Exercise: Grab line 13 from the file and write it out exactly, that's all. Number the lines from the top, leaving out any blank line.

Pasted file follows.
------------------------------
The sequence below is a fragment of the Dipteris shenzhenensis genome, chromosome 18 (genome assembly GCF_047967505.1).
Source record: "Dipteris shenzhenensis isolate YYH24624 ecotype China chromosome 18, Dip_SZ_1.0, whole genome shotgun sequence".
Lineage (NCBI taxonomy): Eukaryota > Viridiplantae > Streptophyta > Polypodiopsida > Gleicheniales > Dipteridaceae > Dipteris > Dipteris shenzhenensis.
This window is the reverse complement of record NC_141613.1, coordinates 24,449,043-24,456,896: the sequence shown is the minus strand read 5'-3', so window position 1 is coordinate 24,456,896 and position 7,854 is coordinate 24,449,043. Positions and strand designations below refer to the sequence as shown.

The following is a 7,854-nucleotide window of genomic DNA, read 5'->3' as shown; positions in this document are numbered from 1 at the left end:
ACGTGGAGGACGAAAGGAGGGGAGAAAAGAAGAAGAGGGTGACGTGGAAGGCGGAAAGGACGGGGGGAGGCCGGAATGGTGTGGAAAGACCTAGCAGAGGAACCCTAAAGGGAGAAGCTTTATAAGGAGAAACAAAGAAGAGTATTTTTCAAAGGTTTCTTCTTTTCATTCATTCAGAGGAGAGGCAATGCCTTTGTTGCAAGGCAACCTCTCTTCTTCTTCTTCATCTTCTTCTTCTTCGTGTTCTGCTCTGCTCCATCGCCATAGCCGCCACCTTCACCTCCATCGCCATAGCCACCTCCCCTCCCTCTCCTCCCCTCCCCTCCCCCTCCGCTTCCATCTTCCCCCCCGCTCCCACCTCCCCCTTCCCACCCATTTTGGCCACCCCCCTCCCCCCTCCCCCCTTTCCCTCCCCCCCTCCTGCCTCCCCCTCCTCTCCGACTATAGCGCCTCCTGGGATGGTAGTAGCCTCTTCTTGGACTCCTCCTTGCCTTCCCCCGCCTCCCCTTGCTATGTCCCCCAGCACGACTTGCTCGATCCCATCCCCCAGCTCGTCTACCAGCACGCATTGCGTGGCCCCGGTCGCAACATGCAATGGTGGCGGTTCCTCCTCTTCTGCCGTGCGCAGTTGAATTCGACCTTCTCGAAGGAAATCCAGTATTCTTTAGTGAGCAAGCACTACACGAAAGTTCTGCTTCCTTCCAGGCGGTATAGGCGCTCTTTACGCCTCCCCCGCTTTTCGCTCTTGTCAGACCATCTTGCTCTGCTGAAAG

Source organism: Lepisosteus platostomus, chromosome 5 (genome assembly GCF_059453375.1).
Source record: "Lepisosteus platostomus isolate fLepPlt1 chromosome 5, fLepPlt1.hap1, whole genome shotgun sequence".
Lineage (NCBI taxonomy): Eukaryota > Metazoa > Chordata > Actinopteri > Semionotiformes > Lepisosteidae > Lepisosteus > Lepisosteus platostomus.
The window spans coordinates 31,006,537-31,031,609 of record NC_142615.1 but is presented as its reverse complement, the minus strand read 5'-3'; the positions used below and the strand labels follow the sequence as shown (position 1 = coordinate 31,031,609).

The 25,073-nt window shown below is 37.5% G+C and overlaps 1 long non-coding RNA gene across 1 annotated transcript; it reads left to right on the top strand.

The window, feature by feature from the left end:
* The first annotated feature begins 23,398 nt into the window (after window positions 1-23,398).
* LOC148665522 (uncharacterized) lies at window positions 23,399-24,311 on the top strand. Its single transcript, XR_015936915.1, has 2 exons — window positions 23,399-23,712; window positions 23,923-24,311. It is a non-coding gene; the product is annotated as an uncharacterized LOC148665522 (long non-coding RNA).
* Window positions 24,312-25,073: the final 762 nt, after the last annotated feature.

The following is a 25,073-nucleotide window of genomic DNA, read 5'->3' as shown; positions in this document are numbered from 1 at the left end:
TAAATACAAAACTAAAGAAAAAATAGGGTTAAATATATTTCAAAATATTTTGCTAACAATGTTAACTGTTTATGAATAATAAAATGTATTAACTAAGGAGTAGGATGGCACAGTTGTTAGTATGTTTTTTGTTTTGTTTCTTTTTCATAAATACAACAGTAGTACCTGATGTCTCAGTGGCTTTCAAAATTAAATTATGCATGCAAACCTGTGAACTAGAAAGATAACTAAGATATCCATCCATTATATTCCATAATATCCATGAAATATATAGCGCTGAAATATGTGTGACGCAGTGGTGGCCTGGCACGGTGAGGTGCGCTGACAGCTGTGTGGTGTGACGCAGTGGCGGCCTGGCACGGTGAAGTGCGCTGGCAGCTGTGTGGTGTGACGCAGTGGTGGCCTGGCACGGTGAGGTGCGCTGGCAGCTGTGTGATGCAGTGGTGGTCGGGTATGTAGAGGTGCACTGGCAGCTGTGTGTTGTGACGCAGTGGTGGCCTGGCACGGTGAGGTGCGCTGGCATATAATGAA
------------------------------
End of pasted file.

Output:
* The first annotated feature begins 23,398 nt into the window (after window positions 1-23,398).